The legacy of Stax Records is a unique one that spans more than half a century. Stax Records is critical in American music history as it's one of the most popular soul music record labels of all time - second only to Motown in sales and influence, but first in gritty, raw, stripped-down soul music. In 15 years, Stax placed more than 167 hit songs in the Top 100 on the pop charts, and a staggering 243 hits in the Top 100 R&B charts. It launched the careers of such legendary artists as Otis Redding, Isaac Hayes, Sam & Dave, Rufus & Carla Thomas, Booker T, & the MGs, and numerous others. Among the many artists who recorded on the various Stax Records labels were the Staple Singers, Luther Ingram, Wilson Pickett, Albert King, Big Star, Jesse Jackson, Bill Cosby, Richard Pryor, the Rance Allen Group, and Moms Mabley.

But Stax Records was more than just a label. It was a culture. While segregation was fervently supported in the South during Stax's formative years in the 1960s, Stax was one of the most successfully integrated companies in the country - from top management and administration to its artists. With more than 200 employees, it was the fifth-largest African-American owned business in the United States during its time, and was the most successful record label ever to come out of Memphis, Tennessee.

While Stax Records was an oasis of racial harmony, and the color of one's skin was not an issue, Stax gave back to its African-American music-buying public in many ways. It utilized its marketing budget to help keep publications like Jet and Black Enterprise operating. Stax financed free benefit concerts with its artists, helped raise money for the needy during the holidays, participated in and helped publicize the federal government "Stay in School" program.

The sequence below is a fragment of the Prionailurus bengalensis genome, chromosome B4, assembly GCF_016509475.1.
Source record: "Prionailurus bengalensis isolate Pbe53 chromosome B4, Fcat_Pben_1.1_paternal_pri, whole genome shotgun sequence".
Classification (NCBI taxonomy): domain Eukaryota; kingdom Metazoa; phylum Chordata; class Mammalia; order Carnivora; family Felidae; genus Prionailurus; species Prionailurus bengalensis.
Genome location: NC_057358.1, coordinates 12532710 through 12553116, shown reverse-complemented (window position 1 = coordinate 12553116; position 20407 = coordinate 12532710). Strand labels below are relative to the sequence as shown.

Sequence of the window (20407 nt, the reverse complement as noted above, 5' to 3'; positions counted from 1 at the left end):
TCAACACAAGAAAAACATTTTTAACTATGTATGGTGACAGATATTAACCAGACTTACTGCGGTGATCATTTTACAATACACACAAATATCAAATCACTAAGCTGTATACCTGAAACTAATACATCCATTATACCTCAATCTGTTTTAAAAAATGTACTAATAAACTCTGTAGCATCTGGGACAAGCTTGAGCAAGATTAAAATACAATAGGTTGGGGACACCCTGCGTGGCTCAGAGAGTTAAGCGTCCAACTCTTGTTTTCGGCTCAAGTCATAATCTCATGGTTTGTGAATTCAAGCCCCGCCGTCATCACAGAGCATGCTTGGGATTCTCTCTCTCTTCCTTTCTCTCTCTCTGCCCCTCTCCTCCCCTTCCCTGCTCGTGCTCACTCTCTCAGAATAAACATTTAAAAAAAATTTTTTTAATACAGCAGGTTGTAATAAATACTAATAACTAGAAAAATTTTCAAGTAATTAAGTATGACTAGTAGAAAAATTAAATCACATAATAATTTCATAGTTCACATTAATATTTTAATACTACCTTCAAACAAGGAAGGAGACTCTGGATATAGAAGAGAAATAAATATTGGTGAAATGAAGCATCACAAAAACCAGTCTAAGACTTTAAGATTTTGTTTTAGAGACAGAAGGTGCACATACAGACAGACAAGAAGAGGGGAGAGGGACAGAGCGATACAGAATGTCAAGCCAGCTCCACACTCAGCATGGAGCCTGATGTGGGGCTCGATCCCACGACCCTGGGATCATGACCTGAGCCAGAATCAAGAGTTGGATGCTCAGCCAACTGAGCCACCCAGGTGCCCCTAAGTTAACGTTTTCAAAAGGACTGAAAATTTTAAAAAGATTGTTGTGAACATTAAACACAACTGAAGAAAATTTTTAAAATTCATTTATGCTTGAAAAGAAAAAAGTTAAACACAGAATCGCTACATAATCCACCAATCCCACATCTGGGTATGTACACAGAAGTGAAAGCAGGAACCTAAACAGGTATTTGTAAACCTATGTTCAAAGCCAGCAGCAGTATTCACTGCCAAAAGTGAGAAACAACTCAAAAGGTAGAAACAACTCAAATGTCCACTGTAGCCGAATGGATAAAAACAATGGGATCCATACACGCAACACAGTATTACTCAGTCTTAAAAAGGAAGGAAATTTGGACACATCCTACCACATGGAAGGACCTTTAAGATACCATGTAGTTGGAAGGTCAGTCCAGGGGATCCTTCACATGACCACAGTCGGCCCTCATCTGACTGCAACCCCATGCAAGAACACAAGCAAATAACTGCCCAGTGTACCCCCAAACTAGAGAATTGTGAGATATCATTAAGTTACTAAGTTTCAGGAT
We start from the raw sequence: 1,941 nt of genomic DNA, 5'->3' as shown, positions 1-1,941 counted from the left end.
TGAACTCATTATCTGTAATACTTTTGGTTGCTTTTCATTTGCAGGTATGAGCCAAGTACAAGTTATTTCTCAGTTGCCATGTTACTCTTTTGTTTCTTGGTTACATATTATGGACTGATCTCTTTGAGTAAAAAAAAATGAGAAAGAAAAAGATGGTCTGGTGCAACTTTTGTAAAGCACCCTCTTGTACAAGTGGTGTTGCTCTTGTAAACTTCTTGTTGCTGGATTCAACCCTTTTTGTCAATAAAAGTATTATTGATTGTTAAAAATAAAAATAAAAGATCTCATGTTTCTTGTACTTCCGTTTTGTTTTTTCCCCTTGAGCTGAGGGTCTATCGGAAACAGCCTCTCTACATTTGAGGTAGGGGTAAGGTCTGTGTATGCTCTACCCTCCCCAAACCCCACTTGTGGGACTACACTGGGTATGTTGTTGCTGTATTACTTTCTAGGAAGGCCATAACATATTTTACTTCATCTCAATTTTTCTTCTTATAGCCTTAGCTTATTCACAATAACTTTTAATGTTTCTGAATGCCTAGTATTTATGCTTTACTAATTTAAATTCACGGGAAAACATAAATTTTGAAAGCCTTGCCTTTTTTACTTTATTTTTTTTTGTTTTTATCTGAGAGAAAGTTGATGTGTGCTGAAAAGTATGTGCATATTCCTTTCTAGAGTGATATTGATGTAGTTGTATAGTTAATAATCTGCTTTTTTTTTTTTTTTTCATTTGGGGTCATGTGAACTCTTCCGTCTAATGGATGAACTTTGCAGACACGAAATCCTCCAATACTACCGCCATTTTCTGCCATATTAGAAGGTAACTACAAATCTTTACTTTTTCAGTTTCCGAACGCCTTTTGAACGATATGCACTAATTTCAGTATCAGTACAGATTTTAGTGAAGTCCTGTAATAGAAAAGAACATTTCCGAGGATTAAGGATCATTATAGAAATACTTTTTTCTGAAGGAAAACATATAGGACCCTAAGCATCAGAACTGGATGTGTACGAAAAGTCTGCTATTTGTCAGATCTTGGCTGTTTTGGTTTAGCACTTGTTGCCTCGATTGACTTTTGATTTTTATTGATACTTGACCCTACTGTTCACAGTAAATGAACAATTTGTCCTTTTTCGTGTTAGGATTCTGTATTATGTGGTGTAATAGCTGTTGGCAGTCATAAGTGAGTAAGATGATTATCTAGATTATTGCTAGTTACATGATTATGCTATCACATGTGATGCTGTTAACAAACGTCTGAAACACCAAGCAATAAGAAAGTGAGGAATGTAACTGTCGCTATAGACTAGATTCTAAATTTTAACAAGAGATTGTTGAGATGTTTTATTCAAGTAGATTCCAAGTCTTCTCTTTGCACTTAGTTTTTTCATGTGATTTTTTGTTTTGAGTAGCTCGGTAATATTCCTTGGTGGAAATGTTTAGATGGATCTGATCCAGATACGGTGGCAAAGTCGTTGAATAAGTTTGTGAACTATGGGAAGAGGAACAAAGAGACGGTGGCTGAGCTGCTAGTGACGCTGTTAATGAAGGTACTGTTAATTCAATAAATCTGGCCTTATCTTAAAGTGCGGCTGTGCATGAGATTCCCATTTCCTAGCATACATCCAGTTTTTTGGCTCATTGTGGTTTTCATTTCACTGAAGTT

Stax Records became one of the first record labels in the country to evolve into a multi-media company. It invested in and produced movies, such as the acclaimed Wattstax documentary, filmed during the time of the Wattstax concert it produced in Los Angeles in 1972 to raise funds for charities in the Watts community in the wake of the Watts rebellion. The film was the 1973 opener at the Canne Film Festival, was nominated for a Golden Globe Award, and is now in the Sundance Film Festival Collection. Stax was also involved with Broadway plays and soundtrack albums, and was a major force in opening the doors to minorities in Hollywood.

Musically, the influence of Stax Records is still vivid today in R&B, soul, rock, pop, jazz, hip-hop, and gospel music. Stax songs have been covered by the likes of Aerosmith, Aretha Franklin, the Rolling Stones, the Black Crowes, the Fabulous Thunderbirds, the Blues Brothers, Salt 'N Peppa, En Vogue, R. Kelly, D'Angelo, Willie Nelson, Cream, and numerous other bands and artists.

Having released more than 800 single 45s and nearly 300 LPs during its 15-year run - picking up eight Grammys and an Oscar along the way - Stax created music that has reverberated throughout the world in many ways, and continues to play a major role in the music industry. It helped usher in a genre that the world came to love, and had a major impact on generations of music fans and artists. At the core of the Stax Museum of American Soul Music's mission is to be sure it continues to impact future generations forever.

Stax Records is now owned by the Concord Music Group in Beverly Hills, California. Concord revived the label in 2007 and began signing new artists to it for the first time in 30 years.